Journal of Affective Disorders 01/2015; 175C:292-298. DOI:10.1016/j.jad.2015.01.049 · 3.38 Impact Factor
  • Source
    • "When untreated patients and treated patients were compared with healthy comparison subjects, patients treated with antidepressants showed no difference in amygdalar serotonin binding potential, while untreated patients showed significantly lower serotonin binding potential [100]. Treatment with paroxetine for 12 weeks in psychotropic medication-naive PD patients altered amygdalar glucose metabolism [101]. In the report of Prasko and colleagues, treatment with antidepressants did not change the amygdalar glucose metabolism [102]. "
    [Show abstract] [Hide abstract]
    ABSTRACT: Although the neurobiological mechanisms underlying panic disorder (PD) are not yet clearly understood, increasing amount of evidence from animal and human studies suggests that the amygdala, which plays a pivotal role in neural network of fear and anxiety, has an important role in the pathogenesis of PD. This article aims to (1) review the findings of structural, chemical, and functional neuroimaging studies on PD, (2) relate the amygdala to panic attacks and PD development, (3) discuss the possible causes of amygdalar abnormalities in PD, (4) and suggest directions for future research.
    Biology of Mood and Anxiety Disorders 11/2012; 2(1):20. DOI:10.1186/2045-5380-2-20
  • [Show abstract] [Hide abstract]
    ABSTRACT: In 2000, Gorman et al. published a widely acknowledged revised version of their 1989 neuroanatomical hypothesis of panic disorder (PD). Herein, a 'fear network' was suggested to mediate fear- and anxiety-related responses: panic attacks result from a dysfunctional coordination of 'upstream' (cortical) and 'downstream' (brainstem) sensory information leading to heightened amygdala activity with subsequent behavioral, autonomic and neuroendocrine activation. Given the emergence of novel imaging methods such as fMRI and the publication of numerous neuroimaging studies regarding PD since 2000, a comprehensive literature search was performed regarding structural (CT, MRI), metabolic (PET, SPECT, MRS) and functional (fMRI, NIRS, EEG) studies on PD, which will be reviewed and critically discussed in relation to the neuroanatomical hypothesis of PD. Recent findings support structural and functional alterations in limbic and cortical structures in PD. Novel insights regarding structural volume increase or reduction, hyper- or hypoactivity, laterality and task-specificity of neural activation patterns emerged. The assumption of a generally hyperactive amygdala in PD seems to apply more to state than trait characteristics of PD, and involvement of further areas in the fear circuit, such as anterior cingulate and insula, is suggested. Furthermore, genetic risk variants have been proposed to partly drive fear network activity. Thus, the present state of knowledge generally supports limbic and cortical prefrontal involvement as originally proposed in the neuroanatomical hypothesis. Some modifications might be suggested regarding a potential extension of the fear circuit, genetic factors shaping neural network activity and neuroanatomically informed clinical subtypes of PD potentially guiding future treatment decisions.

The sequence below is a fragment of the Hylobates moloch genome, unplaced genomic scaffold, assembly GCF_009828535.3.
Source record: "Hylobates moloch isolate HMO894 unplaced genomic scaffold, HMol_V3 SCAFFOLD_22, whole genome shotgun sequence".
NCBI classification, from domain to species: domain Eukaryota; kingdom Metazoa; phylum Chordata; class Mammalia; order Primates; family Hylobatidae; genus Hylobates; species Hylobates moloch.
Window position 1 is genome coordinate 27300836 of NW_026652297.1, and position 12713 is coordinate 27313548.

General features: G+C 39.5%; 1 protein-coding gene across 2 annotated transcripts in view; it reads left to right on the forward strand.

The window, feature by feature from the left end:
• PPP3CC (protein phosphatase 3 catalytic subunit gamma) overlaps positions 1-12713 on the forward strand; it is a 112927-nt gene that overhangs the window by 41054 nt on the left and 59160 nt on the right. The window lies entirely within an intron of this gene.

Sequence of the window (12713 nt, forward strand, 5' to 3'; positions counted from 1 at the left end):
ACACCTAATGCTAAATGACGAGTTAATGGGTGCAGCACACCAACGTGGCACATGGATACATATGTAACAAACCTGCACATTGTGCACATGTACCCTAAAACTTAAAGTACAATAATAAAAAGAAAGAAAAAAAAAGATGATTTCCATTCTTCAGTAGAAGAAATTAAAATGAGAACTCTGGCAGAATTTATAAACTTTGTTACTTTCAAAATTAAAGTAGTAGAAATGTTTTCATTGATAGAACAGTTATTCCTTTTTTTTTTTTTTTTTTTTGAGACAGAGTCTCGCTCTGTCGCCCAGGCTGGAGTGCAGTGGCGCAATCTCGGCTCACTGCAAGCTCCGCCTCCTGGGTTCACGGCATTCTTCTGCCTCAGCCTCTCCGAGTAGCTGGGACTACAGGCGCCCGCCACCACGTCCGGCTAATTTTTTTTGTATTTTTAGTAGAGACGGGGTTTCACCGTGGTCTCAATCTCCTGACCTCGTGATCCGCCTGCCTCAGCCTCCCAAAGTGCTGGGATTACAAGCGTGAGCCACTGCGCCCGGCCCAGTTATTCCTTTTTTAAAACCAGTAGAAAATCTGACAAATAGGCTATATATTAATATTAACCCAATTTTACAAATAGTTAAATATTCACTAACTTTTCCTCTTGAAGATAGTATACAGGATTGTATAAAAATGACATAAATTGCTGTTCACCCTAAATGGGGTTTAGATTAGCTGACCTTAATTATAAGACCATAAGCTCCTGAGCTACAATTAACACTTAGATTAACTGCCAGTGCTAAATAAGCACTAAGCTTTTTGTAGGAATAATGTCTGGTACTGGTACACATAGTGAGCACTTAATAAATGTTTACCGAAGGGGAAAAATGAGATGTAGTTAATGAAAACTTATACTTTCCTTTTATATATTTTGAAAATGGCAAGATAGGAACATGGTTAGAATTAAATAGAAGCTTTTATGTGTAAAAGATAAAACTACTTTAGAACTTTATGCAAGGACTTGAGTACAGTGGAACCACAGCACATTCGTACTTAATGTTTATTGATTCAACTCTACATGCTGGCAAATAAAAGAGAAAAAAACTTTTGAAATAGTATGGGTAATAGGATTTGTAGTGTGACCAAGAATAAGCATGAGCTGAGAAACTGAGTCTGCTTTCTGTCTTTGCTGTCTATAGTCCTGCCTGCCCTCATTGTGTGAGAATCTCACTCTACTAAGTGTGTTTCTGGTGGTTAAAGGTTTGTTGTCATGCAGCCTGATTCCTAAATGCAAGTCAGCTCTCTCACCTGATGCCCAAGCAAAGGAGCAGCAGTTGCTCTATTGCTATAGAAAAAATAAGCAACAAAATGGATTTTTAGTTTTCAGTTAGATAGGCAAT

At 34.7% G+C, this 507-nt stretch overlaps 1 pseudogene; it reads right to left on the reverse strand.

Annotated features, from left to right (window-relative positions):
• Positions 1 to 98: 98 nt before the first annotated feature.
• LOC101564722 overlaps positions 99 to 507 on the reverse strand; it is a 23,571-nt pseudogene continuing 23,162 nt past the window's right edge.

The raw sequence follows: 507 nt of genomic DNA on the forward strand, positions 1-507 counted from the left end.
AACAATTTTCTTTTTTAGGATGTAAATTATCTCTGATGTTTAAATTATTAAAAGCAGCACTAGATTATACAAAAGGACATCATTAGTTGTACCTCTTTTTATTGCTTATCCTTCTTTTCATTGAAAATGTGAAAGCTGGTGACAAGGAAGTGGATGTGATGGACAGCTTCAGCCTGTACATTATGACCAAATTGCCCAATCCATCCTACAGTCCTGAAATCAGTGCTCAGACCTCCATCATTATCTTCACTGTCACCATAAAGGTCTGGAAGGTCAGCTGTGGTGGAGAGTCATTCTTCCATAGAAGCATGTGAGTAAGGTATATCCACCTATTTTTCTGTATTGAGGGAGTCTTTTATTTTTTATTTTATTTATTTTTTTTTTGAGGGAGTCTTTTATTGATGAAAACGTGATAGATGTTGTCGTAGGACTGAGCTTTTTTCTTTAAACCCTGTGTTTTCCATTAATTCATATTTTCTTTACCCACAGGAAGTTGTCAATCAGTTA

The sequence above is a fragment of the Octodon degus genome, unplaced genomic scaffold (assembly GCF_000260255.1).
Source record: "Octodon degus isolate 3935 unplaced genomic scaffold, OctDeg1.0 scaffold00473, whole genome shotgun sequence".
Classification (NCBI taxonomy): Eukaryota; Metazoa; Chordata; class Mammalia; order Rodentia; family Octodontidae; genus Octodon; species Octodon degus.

Journal of Neural Transmission 06/2012; 120(1). DOI:10.1007/s00702-012-0811-1 · 2.40 Impact Factor
Show more

Similar Publications

Preview (3 Sources)

22 Reads
Available from